Philippine tropical cyclones

Agaton strengthens into tropical storm

Acor Arceo

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Agaton strengthens into tropical storm

TROPICAL CYCLONES. Tropical Storm Agaton inside the Philippine Area of Responsibility and Tropical Storm Malakas outside PAR, as of April 10, 2022, 5:30 am.


Rain on Sunday, April 10, is heaviest in Eastern Visayas and Dinagat Islands. Signal No. 2 is also raised for the first time due to Tropical Storm Agaton.

MANILA, Philippines – Agaton intensified from a tropical depression into a tropical storm before dawn on Sunday, April 10, as it moved over the coastal waters of Guiuan, Eastern Samar.

Agaton’s maximum sustained winds increased from 55 kilometers per hour to 65 km/h, while its gustiness is already up to 80 km/h from the previous 70 km/h.

It finally started to move west northwest at 10 km/h after being almost stationary for several hours.

The Philippine Atmospheric, Geophysical, and Astronomical Services Administration (PAGASA) sees Agaton either slowly moving west northwest or being almost stationary until late Monday, April 11, or early Tuesday, April 12.

But PAGASA noted that “considering its erratic movement, there is an increasing likelihood of landfall over the southern portion of Eastern Samar in the next several hours.”

With Agaton now a tropical storm, PAGASA raised Signal No. 2 for the first time. Below are the areas under tropical cyclone wind signals as of 5 am on Sunday.

Signal No. 2

Gale-force winds; minor to moderate threat to life and property

  • southern part of Eastern Samar (Guiuan, Mercedes, Salcedo, Quinapondan, Giporlos, Balangiga, Lawaan, General MacArthur, Hernani, Llorente)
  • extreme southern part of Samar (Marabut)
  • northern part of Dinagat Islands (Loreto, Tubajon)
Signal No. 1

Strong winds; minimal to minor threat to life and property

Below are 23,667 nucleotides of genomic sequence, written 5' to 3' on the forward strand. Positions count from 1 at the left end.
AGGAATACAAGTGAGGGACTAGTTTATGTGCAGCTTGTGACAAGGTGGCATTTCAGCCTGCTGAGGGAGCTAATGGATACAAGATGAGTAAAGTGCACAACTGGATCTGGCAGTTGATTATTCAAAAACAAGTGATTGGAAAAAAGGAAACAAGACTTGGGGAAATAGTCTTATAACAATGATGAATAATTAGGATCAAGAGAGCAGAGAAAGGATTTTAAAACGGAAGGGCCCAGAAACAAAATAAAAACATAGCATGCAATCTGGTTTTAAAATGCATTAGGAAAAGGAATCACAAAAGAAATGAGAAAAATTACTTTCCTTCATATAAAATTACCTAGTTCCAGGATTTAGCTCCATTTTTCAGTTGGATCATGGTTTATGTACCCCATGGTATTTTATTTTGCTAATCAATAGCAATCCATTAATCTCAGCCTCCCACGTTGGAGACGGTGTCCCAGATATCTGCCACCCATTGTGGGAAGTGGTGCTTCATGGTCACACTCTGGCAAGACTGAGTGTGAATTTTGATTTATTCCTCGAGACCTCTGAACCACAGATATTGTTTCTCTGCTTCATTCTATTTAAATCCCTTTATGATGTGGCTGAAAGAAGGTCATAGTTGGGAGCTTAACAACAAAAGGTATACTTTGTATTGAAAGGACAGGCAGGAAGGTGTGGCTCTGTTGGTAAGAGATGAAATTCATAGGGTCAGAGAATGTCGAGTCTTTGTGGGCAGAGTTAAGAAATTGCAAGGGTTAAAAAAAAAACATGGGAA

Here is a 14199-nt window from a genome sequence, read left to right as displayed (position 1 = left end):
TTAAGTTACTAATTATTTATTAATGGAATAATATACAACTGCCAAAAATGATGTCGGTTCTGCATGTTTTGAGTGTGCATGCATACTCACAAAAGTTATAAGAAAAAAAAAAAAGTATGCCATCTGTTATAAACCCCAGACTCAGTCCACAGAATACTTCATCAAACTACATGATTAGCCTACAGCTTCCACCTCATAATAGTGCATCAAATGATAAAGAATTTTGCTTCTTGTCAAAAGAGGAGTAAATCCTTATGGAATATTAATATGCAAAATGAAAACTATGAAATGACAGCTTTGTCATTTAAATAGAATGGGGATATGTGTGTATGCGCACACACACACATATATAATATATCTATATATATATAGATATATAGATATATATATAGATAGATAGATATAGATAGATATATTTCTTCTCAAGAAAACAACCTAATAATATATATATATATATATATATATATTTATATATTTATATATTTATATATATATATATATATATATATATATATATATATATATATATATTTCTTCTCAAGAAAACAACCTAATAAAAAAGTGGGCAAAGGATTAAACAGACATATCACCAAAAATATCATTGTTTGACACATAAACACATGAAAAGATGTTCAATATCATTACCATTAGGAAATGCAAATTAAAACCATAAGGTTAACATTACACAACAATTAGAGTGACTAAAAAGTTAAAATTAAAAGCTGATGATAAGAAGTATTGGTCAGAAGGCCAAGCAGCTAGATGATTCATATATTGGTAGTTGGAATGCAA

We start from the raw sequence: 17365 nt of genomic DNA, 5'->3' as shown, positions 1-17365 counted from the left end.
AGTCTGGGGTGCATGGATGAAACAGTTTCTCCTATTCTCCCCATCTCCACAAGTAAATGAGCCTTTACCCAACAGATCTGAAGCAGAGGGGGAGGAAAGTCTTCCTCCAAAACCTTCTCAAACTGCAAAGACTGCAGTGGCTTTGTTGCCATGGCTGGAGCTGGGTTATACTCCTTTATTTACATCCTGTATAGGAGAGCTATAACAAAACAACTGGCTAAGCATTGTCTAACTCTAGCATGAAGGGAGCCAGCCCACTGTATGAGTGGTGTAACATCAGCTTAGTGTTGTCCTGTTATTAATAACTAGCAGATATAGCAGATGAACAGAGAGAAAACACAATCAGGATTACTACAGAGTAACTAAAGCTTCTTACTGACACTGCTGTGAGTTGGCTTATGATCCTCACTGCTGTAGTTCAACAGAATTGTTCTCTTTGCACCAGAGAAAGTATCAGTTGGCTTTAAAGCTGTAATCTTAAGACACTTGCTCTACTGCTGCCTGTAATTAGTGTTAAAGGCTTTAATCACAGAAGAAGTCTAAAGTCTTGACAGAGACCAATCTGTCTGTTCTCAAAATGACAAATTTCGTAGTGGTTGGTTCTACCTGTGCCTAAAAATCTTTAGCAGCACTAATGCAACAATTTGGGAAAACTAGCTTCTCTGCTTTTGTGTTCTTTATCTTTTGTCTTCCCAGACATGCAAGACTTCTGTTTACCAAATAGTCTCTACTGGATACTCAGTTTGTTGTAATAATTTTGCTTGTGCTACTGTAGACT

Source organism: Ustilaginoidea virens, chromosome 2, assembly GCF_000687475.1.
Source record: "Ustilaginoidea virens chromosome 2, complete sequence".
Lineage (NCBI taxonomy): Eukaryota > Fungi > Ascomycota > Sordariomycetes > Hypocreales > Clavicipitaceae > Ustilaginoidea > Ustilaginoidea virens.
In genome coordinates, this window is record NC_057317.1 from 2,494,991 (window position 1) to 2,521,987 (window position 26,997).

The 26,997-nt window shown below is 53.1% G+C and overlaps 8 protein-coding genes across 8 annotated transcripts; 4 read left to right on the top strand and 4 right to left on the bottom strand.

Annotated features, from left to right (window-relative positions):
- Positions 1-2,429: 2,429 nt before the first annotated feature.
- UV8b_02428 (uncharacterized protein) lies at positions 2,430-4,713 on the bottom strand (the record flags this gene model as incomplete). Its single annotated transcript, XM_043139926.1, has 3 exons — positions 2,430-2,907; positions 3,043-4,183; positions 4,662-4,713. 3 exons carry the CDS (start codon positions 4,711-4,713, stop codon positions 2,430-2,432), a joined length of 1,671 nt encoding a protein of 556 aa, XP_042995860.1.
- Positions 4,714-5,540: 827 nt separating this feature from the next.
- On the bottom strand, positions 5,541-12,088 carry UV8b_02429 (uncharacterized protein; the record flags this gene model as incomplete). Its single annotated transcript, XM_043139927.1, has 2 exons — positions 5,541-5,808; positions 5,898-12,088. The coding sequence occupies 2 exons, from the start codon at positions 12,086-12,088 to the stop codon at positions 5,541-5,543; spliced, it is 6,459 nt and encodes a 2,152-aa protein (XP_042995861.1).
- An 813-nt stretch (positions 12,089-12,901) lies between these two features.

• rest of Eastern Samar
  • rest of Samar
  • Northern Samar
  • Biliran
  • Leyte
  • Southern Leyte
  • Camotes Islands
  • Surigao del Norte
  • rest of Dinagat Islands

PAGASA stressed that Agaton could cause scattered to widespread floods and landslides as it will dump more rain on Sunday and Monday.

Sunday, April 10

Heavy to intense rain, with at times torrential rain
  • Eastern Visayas
  • Dinagat Islands
Moderate to heavy rain, with at times intense rain
  • Surigao del Norte
  • Agusan del Norte
  • Bohol
  • northern and central parts of Cebu including Bantayan and Camotes Islands
Light to moderate rain, with at times heavy rain
  • Masbate
  • Sorsogon
  • rest of Caraga
  • Northern Mindanao
  • rest of Visayas

Monday, April 11

Moderate to heavy rain, with at times intense rain
  • Eastern Visayas
  • northern part of Cebu including Bantayan and Camotes Islands
  • Dinagat Islands
  • Surigao del Norte
Light to moderate rain, with at times heavy rain
  • Masbate
  • Sorsogon
  • rest of Visayas
  • rest of Caraga

PAGASA said Agaton is likely to remain a tropical storm, but the possibility of it getting downgraded back into a tropical depression is not being ruled out due to its potential landfall in Eastern Samar.

Agaton may start turning east by mid-Tuesday as it interacts with the incoming Tropical Storm Malakas, which remains outside the Philippine Area of Responsibility (PAR).

Malakas was last spotted 1,790 kilometers east of Mindanao before dawn on Sunday, moving northwest at 25 km/h. It could enter PAR on Tuesday and would be given the local name Basyang.

Malakas also slightly intensified, with its maximum sustained winds increasing from 75 km/h to 85 km/h. Its gustiness is now up to 105 km/h from the previous 90 km/h.

It is expected to strengthen into a severe tropical storm on Sunday, and then into a typhoon on Sunday evening or Monday morning. It could reach a peak intensity of 155 km/h on Tuesday.

Malakas or Basyang is not expected to directly affect the weather in the Philippines, but it will influence Agaton’s movement. As Malakas interacts with Agaton, the latter is projected to weaken into a remnant low and get absorbed by Malakas late Tuesday or early Wednesday, April 13.

PAGASA also reminded the public that sea travel is still risky.

Rough to very rough seas

Waves 2.8 to 5 meters high; conditions risky for most vessels

  • seaboards of areas under Signal Nos. 1 and 2
Moderate to rough seas

Waves 1.2 to 3.4 meters high; conditions risky for small vessels

  • remaining seaboards of the Philippines

Meanwhile, the low pressure area (LPA) over the West Philippine Sea that PAGASA has been monitoring already entered PAR at 2 am on Sunday.

The LPA was last spotted 415 kilometers west southwest of Puerto Princesa City, Palawan.

PAGASA Weather Specialist Benison Estareja said the LPA only has a slim chance of developing into a tropical depression, but it is bringing rain to Palawan. –

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Acor Arceo

Acor Arceo is the head of copy and editorial standards at Rappler. Trained in both online and TV newsrooms, Acor ensures consistency in editorial standards across all sections and also supervises Rappler’s coverage of disasters.